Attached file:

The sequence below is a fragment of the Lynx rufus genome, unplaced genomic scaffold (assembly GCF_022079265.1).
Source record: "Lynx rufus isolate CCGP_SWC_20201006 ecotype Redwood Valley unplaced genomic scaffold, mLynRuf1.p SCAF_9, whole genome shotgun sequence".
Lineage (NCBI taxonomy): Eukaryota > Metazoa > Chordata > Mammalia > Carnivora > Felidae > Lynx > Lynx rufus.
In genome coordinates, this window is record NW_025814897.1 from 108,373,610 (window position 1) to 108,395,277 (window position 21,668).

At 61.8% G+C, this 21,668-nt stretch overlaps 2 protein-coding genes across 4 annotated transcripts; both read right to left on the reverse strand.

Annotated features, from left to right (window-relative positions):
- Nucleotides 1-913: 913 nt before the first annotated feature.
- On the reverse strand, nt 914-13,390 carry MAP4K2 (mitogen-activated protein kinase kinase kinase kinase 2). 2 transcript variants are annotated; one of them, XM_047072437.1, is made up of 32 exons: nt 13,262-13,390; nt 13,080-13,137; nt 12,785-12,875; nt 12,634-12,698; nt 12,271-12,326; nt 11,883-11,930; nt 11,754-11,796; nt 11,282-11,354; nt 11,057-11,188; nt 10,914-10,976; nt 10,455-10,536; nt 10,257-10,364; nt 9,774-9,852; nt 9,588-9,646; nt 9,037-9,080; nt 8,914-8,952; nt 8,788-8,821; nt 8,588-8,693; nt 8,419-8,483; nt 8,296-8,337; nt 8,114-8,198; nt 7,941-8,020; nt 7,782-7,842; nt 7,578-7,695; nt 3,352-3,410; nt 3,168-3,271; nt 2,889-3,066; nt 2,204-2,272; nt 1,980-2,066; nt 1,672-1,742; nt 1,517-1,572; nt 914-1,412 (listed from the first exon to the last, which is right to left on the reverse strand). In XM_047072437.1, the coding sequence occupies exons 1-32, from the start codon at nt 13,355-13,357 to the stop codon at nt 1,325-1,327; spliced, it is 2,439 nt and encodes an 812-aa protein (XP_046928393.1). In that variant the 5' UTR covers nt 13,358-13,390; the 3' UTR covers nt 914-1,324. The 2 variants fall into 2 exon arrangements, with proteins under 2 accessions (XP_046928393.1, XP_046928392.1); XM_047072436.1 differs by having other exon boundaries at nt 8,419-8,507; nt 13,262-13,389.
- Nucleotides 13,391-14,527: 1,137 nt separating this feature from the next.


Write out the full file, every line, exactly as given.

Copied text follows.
The sequence below is a fragment of the Lynx rufus genome, unplaced genomic scaffold (assembly GCF_022079265.1).
Source record: "Lynx rufus isolate CCGP_SWC_20201006 ecotype Redwood Valley unplaced genomic scaffold, mLynRuf1.p SCAF_9, whole genome shotgun sequence".
Lineage (NCBI taxonomy): Eukaryota > Metazoa > Chordata > Mammalia > Carnivora > Felidae > Lynx > Lynx rufus.
In genome coordinates, this window is record NW_025814897.1 from 108,373,610 (window position 1) to 108,395,277 (window position 21,668).

At 61.8% G+C, this 21,668-nt stretch overlaps 2 protein-coding genes across 4 annotated transcripts; both read right to left on the reverse strand.

Annotated features, from left to right (window-relative positions):
- Nucleotides 1-913: 913 nt before the first annotated feature.
- On the reverse strand, nt 914-13,390 carry MAP4K2 (mitogen-activated protein kinase kinase kinase kinase 2). 2 transcript variants are annotated; one of them, XM_047072437.1, is made up of 32 exons: nt 13,262-13,390; nt 13,080-13,137; nt 12,785-12,875; nt 12,634-12,698; nt 12,271-12,326; nt 11,883-11,930; nt 11,754-11,796; nt 11,282-11,354; nt 11,057-11,188; nt 10,914-10,976; nt 10,455-10,536; nt 10,257-10,364; nt 9,774-9,852; nt 9,588-9,646; nt 9,037-9,080; nt 8,914-8,952; nt 8,788-8,821; nt 8,588-8,693; nt 8,419-8,483; nt 8,296-8,337; nt 8,114-8,198; nt 7,941-8,020; nt 7,782-7,842; nt 7,578-7,695; nt 3,352-3,410; nt 3,168-3,271; nt 2,889-3,066; nt 2,204-2,272; nt 1,980-2,066; nt 1,672-1,742; nt 1,517-1,572; nt 914-1,412 (listed from the first exon to the last, which is right to left on the reverse strand). In XM_047072437.1, the coding sequence occupies exons 1-32, from the start codon at nt 13,355-13,357 to the stop codon at nt 1,325-1,327; spliced, it is 2,439 nt and encodes an 812-aa protein (XP_046928393.1). In that variant the 5' UTR covers nt 13,358-13,390; the 3' UTR covers nt 914-1,324. The 2 variants fall into 2 exon arrangements, with proteins under 2 accessions (XP_046928393.1, XP_046928392.1); XM_047072436.1 differs by having other exon boundaries at nt 8,419-8,507; nt 13,262-13,389.
- Nucleotides 13,391-14,527: 1,137 nt separating this feature from the next.